#Targeting

Deep dive

The internet provides nearly instantaneous access to the entire lexicon of human knowledge. Just about everything that has ever been written on any subject is at our fingertips, just a few thumb swipes away.

Our smartphones would be indistinguishable from magic for any person living just a few decades ago.

Drag your thumb across the screen and tap—here’s the Bible, the Quran, and the Vedas in 100 languages; every article ever written in the New York Times and Washington Post; Reuters, Russia Today, and Al Jazeera; everything from the American Journal of Science to InfoWars.com. 

The amount of information we have access to is overwhelming and unprecedented.

An obvious problem arises: How do we sort through it all? How do we know what’s true? How do we know who to trust?

The answer: We don’t sort through it. We don’t know what’s true. We trust the people who tell us what we want to hear.

That might sound like a fatalistic outlook—but it’s true. Studies reveal that people are dramatically more likely to read articles that affirm their preconceived beliefs. And while that may be worrisome in its own right, it’s only half the story.

The real game-changer is this: Increasingly, people don’t even see opposing views at all.

Our personal experience of the internet is tailored to mirror our beliefs.

Content-curating algorithms, from Google to Facebook to YouTube, work to ensure we’re perpetually caught in our own echo chamber.

First, we self-select a social circle that parrots our deeply ingrained beliefs. Then our natural habits of confirmation bias train the algorithms that control the internet to feed us information we’re already primed to believe.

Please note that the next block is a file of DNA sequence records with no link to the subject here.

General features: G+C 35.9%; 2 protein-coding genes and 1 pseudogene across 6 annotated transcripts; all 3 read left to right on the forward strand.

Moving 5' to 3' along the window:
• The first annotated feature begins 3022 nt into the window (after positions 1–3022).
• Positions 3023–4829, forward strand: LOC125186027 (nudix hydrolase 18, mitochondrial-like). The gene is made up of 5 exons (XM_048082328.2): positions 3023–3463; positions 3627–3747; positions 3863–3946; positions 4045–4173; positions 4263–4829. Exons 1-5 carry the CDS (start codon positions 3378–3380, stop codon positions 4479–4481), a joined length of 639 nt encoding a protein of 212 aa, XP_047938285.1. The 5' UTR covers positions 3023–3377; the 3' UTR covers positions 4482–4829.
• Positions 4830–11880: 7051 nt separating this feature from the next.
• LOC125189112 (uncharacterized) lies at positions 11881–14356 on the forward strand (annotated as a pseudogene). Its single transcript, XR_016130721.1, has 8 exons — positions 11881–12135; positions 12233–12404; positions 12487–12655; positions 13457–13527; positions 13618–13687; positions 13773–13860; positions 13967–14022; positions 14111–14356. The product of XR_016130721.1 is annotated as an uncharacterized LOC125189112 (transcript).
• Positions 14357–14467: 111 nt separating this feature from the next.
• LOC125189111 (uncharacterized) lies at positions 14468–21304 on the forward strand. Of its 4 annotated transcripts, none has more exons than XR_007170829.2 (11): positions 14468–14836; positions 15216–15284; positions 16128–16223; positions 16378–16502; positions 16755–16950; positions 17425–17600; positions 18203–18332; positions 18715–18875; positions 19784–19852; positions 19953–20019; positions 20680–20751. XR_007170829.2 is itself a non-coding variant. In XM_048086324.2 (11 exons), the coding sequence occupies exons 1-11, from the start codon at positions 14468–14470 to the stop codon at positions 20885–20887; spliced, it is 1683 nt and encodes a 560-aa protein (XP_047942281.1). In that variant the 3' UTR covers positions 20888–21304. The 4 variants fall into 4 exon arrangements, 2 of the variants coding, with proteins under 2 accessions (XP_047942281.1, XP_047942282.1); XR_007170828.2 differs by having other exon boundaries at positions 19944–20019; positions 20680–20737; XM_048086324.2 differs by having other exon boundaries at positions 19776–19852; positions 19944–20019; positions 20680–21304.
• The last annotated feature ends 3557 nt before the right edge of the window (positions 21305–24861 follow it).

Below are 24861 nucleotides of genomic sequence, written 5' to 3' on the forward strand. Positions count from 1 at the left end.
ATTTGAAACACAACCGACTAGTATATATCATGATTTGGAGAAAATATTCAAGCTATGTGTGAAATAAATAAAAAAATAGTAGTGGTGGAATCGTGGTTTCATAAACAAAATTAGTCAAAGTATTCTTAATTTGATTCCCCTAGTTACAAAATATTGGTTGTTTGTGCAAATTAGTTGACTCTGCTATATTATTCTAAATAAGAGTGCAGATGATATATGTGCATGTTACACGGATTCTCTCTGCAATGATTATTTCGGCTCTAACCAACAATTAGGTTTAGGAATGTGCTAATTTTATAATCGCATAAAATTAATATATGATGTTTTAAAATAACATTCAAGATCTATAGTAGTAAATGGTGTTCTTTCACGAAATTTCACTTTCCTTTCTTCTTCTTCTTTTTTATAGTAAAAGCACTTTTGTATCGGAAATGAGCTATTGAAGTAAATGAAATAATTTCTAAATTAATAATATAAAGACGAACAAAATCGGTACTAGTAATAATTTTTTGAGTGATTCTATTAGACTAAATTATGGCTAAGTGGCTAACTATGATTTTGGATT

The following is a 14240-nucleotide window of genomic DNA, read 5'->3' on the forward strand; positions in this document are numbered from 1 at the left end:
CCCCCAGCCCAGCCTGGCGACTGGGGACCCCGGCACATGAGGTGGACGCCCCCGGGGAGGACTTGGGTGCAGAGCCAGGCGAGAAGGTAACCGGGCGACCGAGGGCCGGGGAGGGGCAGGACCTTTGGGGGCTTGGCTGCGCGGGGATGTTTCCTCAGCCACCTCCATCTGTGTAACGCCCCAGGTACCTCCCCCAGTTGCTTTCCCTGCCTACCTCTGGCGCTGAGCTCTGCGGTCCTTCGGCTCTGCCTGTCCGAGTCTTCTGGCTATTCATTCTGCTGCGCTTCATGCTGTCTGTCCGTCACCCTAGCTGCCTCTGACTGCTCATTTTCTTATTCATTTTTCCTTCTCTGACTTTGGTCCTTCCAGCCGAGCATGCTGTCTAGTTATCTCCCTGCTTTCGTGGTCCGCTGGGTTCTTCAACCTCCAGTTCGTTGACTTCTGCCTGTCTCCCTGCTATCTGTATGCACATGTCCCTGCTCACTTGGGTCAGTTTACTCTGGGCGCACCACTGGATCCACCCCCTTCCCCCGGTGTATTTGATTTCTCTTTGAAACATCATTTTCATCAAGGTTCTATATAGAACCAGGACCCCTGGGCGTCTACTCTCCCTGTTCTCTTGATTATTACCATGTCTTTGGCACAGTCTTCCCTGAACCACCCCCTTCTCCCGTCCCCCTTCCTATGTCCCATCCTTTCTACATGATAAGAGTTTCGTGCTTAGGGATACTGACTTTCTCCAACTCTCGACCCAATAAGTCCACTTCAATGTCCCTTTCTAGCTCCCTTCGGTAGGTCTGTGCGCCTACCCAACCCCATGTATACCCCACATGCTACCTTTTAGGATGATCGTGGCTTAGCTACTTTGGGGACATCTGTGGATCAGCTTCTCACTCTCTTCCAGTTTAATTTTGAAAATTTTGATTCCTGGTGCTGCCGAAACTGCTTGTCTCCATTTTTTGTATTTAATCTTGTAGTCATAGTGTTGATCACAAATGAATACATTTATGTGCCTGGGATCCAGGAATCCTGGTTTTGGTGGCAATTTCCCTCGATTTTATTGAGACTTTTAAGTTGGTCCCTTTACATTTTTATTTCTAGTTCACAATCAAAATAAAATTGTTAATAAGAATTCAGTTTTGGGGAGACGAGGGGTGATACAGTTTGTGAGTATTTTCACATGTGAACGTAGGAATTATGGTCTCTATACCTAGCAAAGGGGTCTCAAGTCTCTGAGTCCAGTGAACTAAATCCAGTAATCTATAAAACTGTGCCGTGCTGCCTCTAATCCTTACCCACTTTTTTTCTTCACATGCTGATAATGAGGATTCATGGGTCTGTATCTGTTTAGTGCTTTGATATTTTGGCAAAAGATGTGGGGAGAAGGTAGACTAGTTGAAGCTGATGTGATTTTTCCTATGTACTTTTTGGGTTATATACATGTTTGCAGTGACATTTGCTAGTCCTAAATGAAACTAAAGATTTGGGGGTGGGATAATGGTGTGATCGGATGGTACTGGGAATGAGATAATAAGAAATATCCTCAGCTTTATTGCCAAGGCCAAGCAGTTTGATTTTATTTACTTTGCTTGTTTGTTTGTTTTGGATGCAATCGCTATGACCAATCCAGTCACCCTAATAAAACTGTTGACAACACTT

We engage with that content, validating and reinforcing the algorithm’s curation strategy. Content that challenges or contradicts our beliefs rarely makes its way to our screens. 

How Ideas Spread in the Echo Chamber

If you want to succeed in the digital frontier, you need to understand how the echo chamber effect works for—or against—your message. 

Because the algorithms that govern the internet are curating content based on users’ preconceived ideas, you can forget about persuading people with your message. With very rare exceptions, that’s a fool’s errand.

It’s working against the algorithm. What you need to do is use the algorithm to get your content in front of people already primed to engage with it. Let the algorithm feed your content into the echo chamber—that’s the best ROI you can achieve. It’s the secret to getting results your competitors can’t dream of. 

While your competition is wasting time trying to change people’s minds, you’re serving people exactly what they want, fast-tracked by an algorithm tailor-made for this purpose.

While your competition is crafting content with boring facts no one cares about, you’re serving people your message wrapped in the gossip and groupthink they’re obsessed with. It’s a pretty simple concept. In execution, however… it’s complex

Do you know how to pinpoint a hyper-specific audience—with hundreds of shared traits and affinities? Do you know how to craft content that uses the specific words and phrases the algorithm prioritizes for this audience? Do you know how to decode their secret language?

Once you can say yes to those questions, you’re ready to speak into the echo chamber. 

Need Help Finding Your Way in the Digital Space? 

SBA Small, Disadvantaged, Minority-Owned Business
NAICS: 541613, 519130, 541910, 541618, 541820, 561422
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